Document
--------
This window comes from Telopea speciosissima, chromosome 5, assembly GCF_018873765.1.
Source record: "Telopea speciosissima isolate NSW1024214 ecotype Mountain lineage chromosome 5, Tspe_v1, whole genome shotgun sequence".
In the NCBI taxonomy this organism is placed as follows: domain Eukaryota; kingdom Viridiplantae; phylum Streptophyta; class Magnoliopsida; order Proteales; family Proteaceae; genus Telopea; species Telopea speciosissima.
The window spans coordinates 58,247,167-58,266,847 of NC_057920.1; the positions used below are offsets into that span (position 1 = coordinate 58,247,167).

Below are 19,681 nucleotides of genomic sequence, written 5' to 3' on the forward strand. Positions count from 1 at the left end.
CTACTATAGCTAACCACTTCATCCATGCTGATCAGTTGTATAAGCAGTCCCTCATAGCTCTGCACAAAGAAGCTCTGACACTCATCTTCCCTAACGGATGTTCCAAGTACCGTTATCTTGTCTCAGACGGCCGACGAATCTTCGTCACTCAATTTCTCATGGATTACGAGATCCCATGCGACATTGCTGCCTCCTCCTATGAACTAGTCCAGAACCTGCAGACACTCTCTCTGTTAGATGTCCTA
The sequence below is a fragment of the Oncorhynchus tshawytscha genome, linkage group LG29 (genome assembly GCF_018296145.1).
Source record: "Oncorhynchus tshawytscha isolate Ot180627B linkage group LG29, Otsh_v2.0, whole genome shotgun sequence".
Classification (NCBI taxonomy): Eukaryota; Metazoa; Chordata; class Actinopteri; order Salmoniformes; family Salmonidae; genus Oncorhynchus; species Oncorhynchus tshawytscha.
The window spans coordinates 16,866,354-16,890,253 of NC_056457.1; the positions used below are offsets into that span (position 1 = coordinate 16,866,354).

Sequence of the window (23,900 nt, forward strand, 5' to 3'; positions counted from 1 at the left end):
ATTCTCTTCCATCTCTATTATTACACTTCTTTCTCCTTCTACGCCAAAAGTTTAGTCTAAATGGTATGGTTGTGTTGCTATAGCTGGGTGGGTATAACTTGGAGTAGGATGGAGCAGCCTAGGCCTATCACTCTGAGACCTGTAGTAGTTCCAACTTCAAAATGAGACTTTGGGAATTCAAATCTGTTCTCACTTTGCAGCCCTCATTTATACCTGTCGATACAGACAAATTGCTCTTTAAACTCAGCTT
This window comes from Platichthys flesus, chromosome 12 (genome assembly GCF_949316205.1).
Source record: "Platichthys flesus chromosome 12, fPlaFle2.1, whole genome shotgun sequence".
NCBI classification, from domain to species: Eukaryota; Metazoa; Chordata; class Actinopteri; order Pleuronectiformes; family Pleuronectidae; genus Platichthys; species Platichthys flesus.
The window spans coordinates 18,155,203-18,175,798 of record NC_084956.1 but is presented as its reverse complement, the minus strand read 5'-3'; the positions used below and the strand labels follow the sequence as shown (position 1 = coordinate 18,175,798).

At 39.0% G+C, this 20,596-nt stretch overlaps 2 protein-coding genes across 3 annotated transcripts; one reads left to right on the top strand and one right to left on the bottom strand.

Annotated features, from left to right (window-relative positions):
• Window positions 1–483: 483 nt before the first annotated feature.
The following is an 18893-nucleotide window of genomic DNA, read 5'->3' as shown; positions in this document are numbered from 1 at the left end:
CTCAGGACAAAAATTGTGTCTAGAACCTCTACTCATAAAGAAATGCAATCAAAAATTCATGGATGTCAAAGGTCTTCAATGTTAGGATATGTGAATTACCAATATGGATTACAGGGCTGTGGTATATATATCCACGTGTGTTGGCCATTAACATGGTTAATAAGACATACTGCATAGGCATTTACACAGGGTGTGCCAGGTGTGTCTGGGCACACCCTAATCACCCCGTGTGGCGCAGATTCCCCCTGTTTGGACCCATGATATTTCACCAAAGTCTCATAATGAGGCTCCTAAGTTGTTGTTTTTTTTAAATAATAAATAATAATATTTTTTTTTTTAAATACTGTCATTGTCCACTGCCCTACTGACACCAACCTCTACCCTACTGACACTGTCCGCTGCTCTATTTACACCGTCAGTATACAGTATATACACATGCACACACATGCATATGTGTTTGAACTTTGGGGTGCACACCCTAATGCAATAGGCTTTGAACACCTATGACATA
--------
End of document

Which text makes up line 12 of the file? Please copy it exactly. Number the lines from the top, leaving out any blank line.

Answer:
ATTCTCTTCCATCTCTATTATTACACTTCTTTCTCCTTCTACGCCAAAAGTTTAGTCTAAATGGTATGGTTGTGTTGCTATAGCTGGGTGGGTATAACTTGGAGTAGGATGGAGCAGCCTAGGCCTATCACTCTGAGACCTGTAGTAGTTCCAACTTCAAAATGAGACTTTGGGAATTCAAATCTGTTCTCACTTTGCAGCCCTCATTTATACCTGTCGATACAGACAAATTGCTCTTTAAACTCAGCTT